Until June 29, it’s hard to tell too much about the iPhone, but I can tell you with near-certainty one thing: the product was almost certainly rushed to market before Apple’s engineers would have liked.
At MacWorld, Jobs said: “We’re shipping them in June”. Had the phone release date been set in July or August, the entire tech world’s collective red flag would have swung. So they set the release date as June 29 — a Friday, and the last weekday of the month. This, coupled with the fact that Apple has never, in recent memory, released a product on a Friday, should make everybody say “Hmmmm,” and suggests they took a calculated risk of releasing a product that might be a little buggy (probably about as bad as the first run of screen-flickering, case-cracking, motherboard-busted MacBooks), rather than suffer the embarrassment of not keeping their word.
Which means that when the iPhone comes, Digg will likely be full of horror stories from the poor saps who camped out at their local AT&T store, only to find their purchase was buggier than a camp cabin.
Here’s what we’re predicting will go wrong with the iPhone, and a little about what may go right.
The iPhone is thin — just 11.6mm — and nearly the entire front is made up of the much-heralded touchscreen. That means glass. And, as anybody who has ever tossed a Wiimote knows, glass breaks. So when Mr. Customer gets a shiny new iPhone and sticks it in his back pocket (after all, that’s where he’s kept EVERY phone since the StarTAC), don’t be surprised if he finds that glass screen can’t sustain all 200 pounds of him. Cracked screens will be to the iPhone what scratched backs were to the Nano.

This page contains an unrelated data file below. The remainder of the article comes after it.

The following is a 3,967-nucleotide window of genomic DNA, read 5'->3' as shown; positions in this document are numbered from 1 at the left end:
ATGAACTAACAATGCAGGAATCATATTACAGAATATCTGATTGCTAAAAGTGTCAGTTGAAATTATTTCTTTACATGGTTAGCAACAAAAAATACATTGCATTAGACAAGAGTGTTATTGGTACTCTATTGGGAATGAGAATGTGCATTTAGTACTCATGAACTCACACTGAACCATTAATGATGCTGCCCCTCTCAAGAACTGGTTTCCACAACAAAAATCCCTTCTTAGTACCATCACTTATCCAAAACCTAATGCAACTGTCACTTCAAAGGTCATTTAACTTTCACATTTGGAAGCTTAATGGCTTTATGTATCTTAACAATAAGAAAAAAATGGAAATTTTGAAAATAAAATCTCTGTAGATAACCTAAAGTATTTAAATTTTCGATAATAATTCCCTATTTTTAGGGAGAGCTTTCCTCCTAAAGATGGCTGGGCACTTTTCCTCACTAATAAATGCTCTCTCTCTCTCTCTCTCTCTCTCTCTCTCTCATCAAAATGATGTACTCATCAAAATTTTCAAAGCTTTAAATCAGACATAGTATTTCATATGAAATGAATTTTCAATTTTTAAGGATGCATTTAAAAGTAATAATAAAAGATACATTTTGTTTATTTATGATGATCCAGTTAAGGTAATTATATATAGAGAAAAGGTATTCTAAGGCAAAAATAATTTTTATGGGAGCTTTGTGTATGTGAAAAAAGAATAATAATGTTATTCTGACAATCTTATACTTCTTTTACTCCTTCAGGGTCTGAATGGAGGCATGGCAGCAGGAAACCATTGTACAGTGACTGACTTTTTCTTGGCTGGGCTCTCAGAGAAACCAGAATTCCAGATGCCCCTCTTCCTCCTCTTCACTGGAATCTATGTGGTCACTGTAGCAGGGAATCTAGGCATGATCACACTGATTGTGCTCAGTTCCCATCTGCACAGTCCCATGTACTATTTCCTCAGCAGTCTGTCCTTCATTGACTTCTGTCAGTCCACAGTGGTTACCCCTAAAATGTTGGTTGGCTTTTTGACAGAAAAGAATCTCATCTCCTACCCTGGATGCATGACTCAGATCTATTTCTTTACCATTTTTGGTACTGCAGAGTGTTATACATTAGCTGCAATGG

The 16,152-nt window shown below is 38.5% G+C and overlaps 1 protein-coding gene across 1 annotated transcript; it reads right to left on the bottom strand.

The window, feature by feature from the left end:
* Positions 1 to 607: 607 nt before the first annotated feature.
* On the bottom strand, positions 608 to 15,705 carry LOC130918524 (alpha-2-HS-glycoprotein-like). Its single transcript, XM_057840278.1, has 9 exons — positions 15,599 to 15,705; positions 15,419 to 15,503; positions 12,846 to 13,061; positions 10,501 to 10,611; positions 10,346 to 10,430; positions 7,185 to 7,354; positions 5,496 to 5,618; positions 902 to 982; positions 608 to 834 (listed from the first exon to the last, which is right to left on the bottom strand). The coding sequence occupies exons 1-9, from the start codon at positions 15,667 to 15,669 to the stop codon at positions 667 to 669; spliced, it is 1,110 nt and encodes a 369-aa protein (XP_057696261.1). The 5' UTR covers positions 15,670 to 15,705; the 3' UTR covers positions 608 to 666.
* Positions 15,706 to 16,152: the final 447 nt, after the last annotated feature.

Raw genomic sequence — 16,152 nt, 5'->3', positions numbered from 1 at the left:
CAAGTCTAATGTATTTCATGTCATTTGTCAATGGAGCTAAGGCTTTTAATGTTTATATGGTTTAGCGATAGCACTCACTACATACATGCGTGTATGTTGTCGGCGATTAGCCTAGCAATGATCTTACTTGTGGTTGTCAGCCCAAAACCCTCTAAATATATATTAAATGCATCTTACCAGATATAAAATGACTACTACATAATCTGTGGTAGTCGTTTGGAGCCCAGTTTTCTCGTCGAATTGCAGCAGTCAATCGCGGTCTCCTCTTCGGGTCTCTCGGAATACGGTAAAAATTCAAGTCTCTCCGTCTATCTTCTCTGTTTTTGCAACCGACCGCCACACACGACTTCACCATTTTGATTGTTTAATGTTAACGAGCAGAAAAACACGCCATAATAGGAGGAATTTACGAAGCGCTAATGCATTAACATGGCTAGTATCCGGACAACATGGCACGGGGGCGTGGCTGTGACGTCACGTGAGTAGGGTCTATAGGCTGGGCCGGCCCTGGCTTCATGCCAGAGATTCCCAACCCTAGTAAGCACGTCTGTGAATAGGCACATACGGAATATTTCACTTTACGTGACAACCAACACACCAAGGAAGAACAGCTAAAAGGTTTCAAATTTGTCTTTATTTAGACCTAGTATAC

That virtual keyboard will be about as useful for tapping out emails and text messages as a rotary phone. Don’t be surprised if a sizable contingent of iPhone buyers express some remorse at ditching their BlackBerry when they spend an extra hour each day pumping out emails on the road.
TAKE THAT RAZR!
Thank goodness for 3.5mm headphone jacks. If Apple had been stupid enough to include an undersized socket, that alone would be reason enough for many of us to pack a separate music player (which sort of defeats the purpose of having an iPhone, now doesn’t it?)
And about that WiFi. Chances are it won’t be smiled upon, but the smart money says that you guys find a way to slurp (SHARE) songs with other iPhone users, and chances are they’ll be a lot easier to find than one of those “one million” Zunes in the wild (and certainly won’t be bogged down by songs that expire after a few listens.)
WORST SOFTWARE IDEA EVER
Expect there to be absolutely zero demand for a “Bootcamp Mobile,” which would let insane iPhone users load up Windows Mobile on their iPhone. Please don’t do it, Apple.
A PHONE-LESS iPHONE
What kind of gray market will pop up for contract-less phones? Since AT&T is REQUIRING iPhone purchasers to sign up for 2-year contracts (any lawyers out there know if this is legal?), it isn’t difficult to imagine folks who have no real need for the phone aspect looking for a nice web-browsing widescreen iPod. But boy will they be expensive (probably about $750 new.)
And now for the number one prediction about problems that will plague the first run of iPhones off the assembly line: battery life. Try watching a movie for more than an hour on a 5G iPod and you’ll know what I’m talking about. Then throw in the battery-sucking demands of WiFi, phone calls, browsing the Web, and backlighting a larger screen than any iPod has ever had.
Here’s hoping my dire predictions come to naught.
Seth Porges writes on future technology and its role in personal electronics for his column, The Futurist. It appears every Thursday and an archive of past columns is available here.